Amidst the spectacle and soaring rhetoric of Sunday's march in Selma, an incisive morality play was quietly unfolding: Diane Nash, civil rights pioneer and key colleague of King 50 years ago, declined to march, citing the photo-op-ready presence of George Bush. "The Selma movement stands for nonviolence and peace and democracy, and George Bush stands for... violence and war," she declared. She also urged people not to wait for those in power but "make the necessary changes." Nash and John Lewis give us hope.
For those too young to have any memory of the events , the link below provides an excellent review of the pre SNCC student movement circa 1960-61 and the first 22 minutes prominently features Ms Nash's recollections of her role in the Nashville movement including her calling out of the then Mayor of Nashville on the issue of lunch counter integration. It is moving moment from both Ms. Nash's and the mayor's perspective.
Also not to be missed are the recollections of CT Vivian, a wiry little clergyman with an intensity that shines through his recollections.
Bravo Diane Nash! An elder spokesperson now who still has the fire of conviction almost incomprehensible to the youth of today.
the AWOL bushmonkey showed up?
You gotta be chitting me!
He and his family fought tooth and nail against any citizens rights the entire time they Die-Bolded themselves into office.
Just like Edgar Hoovers name should be removed from the FBI building in D.C., as he among other egregious, things accused MLK Jr. of having ties to communists ( which today would translate into terrorists ) the name of Edmund Pettis should be removed from that bridge. The Diane Nash bridge would be much more appropriate. Or name it after the brave people that died on bloody Sunday. Something like: in memoriam of the people that died that day.
George Bush marching across the bridge named in the honor of Jim Crow, is like the KKK marching incognito.
Diane Nash: " George Bush stands for violence and war".
"The Selma movement stands for nonviolence and peace and democracy, and George Bush stands for just the opposite. He stands for violence and war and stolen elections, and, for goodness sake, his administration had people tortured." -- Nash
Exactly! Thank you, Diane Nash for speaking the truth about that war criminal, W. and to Abbey for an excellent article.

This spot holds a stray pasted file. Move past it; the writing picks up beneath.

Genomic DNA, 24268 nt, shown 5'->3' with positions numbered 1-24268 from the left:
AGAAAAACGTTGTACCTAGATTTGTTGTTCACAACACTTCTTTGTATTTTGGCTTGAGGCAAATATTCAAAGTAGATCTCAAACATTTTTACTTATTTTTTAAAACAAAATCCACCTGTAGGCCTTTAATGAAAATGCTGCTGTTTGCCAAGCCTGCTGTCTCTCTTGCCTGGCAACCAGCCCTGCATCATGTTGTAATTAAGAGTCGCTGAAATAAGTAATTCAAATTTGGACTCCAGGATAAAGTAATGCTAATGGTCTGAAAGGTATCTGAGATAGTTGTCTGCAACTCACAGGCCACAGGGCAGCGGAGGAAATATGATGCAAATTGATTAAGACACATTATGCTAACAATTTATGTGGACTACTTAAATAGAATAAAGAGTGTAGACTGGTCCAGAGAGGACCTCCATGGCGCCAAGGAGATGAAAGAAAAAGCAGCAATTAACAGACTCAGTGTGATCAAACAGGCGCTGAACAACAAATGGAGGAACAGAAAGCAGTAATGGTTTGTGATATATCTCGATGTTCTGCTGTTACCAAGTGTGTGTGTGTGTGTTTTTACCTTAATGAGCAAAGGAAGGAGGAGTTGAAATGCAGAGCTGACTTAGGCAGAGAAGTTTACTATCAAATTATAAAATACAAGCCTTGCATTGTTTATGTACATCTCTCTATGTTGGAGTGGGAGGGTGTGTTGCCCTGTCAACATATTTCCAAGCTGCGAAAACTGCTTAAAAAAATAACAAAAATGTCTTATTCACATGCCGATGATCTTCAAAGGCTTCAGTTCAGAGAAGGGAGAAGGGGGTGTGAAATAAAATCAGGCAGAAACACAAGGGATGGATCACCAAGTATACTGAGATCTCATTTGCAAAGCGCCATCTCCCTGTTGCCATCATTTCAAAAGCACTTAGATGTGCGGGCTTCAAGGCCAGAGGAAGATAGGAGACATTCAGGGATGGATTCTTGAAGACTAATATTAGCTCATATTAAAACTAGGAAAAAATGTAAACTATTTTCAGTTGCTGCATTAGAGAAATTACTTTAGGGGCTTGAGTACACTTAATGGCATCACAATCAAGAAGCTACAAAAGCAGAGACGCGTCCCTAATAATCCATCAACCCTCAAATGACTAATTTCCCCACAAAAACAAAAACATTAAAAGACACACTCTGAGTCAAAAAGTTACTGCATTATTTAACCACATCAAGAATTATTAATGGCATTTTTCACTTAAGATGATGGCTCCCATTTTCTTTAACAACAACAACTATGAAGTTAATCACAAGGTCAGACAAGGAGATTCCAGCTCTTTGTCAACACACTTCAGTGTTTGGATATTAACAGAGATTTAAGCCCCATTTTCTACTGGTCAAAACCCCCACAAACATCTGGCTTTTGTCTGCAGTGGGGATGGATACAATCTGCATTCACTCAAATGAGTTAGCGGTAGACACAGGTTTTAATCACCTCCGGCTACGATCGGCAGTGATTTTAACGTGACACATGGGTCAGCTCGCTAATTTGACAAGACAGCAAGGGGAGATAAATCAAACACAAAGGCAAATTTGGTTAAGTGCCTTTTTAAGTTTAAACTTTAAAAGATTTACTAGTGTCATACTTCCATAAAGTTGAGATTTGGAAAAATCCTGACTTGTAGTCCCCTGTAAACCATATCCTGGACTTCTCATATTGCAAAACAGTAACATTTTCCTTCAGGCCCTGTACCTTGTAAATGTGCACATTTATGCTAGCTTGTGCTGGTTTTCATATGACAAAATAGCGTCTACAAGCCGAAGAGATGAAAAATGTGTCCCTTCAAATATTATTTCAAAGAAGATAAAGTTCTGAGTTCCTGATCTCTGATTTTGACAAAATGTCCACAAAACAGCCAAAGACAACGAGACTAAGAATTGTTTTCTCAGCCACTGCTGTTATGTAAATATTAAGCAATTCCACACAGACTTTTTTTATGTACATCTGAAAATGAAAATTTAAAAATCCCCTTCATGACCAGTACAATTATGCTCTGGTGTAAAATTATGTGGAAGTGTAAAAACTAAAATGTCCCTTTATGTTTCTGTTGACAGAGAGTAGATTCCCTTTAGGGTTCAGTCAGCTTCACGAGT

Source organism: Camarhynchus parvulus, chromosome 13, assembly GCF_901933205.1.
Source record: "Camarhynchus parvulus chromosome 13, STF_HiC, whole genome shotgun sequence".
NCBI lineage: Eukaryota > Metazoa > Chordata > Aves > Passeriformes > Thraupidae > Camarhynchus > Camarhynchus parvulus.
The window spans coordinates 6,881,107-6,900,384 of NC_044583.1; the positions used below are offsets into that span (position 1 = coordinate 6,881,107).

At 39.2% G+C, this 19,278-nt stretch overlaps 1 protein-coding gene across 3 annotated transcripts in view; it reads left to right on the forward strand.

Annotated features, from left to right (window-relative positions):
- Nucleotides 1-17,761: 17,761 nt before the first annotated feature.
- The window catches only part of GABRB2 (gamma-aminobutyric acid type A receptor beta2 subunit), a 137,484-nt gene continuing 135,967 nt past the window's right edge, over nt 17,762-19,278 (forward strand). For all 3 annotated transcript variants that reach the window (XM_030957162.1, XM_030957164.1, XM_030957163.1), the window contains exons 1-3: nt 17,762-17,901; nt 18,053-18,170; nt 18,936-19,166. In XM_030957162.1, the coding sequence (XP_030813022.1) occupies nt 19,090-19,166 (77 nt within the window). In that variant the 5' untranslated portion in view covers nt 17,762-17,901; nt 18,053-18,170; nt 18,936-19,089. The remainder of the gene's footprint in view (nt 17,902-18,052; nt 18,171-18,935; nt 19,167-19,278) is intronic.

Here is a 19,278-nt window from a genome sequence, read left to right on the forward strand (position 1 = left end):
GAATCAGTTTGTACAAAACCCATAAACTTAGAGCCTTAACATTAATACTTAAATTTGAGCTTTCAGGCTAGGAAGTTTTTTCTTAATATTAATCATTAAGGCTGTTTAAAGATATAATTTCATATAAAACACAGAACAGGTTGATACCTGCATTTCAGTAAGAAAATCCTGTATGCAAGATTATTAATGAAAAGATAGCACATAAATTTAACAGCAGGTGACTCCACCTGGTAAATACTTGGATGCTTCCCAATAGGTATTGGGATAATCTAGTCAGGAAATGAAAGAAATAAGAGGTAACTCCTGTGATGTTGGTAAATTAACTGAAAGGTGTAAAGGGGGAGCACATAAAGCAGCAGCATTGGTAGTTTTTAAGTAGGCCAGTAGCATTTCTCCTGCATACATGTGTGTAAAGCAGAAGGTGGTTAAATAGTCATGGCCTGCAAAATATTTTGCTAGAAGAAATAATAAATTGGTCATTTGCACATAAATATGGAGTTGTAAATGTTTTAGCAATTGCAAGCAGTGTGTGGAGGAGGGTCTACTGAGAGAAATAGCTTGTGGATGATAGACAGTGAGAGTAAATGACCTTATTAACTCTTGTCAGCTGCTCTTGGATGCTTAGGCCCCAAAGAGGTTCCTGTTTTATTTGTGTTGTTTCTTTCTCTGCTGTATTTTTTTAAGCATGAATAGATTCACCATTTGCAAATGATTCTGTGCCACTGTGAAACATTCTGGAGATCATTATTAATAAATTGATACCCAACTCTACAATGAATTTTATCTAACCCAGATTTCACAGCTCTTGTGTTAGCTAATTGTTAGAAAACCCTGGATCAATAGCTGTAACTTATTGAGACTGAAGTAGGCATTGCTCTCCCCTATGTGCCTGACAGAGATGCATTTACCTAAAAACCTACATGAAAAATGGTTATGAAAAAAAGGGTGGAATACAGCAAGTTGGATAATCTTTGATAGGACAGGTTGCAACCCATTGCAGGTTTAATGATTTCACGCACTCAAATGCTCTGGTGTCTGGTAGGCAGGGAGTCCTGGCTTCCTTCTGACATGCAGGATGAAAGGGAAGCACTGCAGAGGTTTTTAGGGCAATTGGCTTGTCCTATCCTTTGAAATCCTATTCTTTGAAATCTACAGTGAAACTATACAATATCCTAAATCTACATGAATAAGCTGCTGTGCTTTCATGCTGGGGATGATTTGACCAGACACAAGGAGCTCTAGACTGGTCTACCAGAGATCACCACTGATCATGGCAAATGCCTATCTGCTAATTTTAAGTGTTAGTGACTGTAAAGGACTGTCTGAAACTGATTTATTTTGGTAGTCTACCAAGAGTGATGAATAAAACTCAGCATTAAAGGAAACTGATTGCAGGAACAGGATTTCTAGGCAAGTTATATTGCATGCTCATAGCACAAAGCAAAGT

IMHO George W. more rightly belongs in hand/leg irons and an orange jumpsuit rather than allowed to use the Selma anniversary march as his own personal photo op.
Yes, we're all outraged and sickened about Tamir Rice ... Eric Gardner ... Trayvon ... Michael ... on and on and on. But I am outraged and sickened by the droning of Mohammed Toiman al-Jahmi, who was frightened of the flying death machines from the US. My outrage doesn't end at my borders ... apparently I can't put a link in posts yet, so please do search for his story on the Intercept - Greenwald wrote about him. Or elsewhere. Same story as abdulrachman al-alawi too ...
I'll bet, if they released all of those serving long or indeterminate sentences for relatively minor offenses in our, for profit, private, prison system, you might have almost enough room to house the war profiteers, war criminals, crooked politicians, crooked judges, bestial cops, war mongers and the hypocrites that support this befouled and corrupt Reich that calls itself a democracy. Actually, you might have to put two or three in a cell to do it. Cheney, Bush and Obama would make good roommates, they made a pretty good killing on the outside.
It is the same reason that African Americans can call one another, "nigger", but Caucasians better not--it's called "black privilege". It is alive and well in all kinds of circumstances, of which this pass given to Obama and not to Bush (both are worthy of censure!) for exactly the same offense is but one example. American racial prejudice and bigotry is a two way street just like any other infectious disease.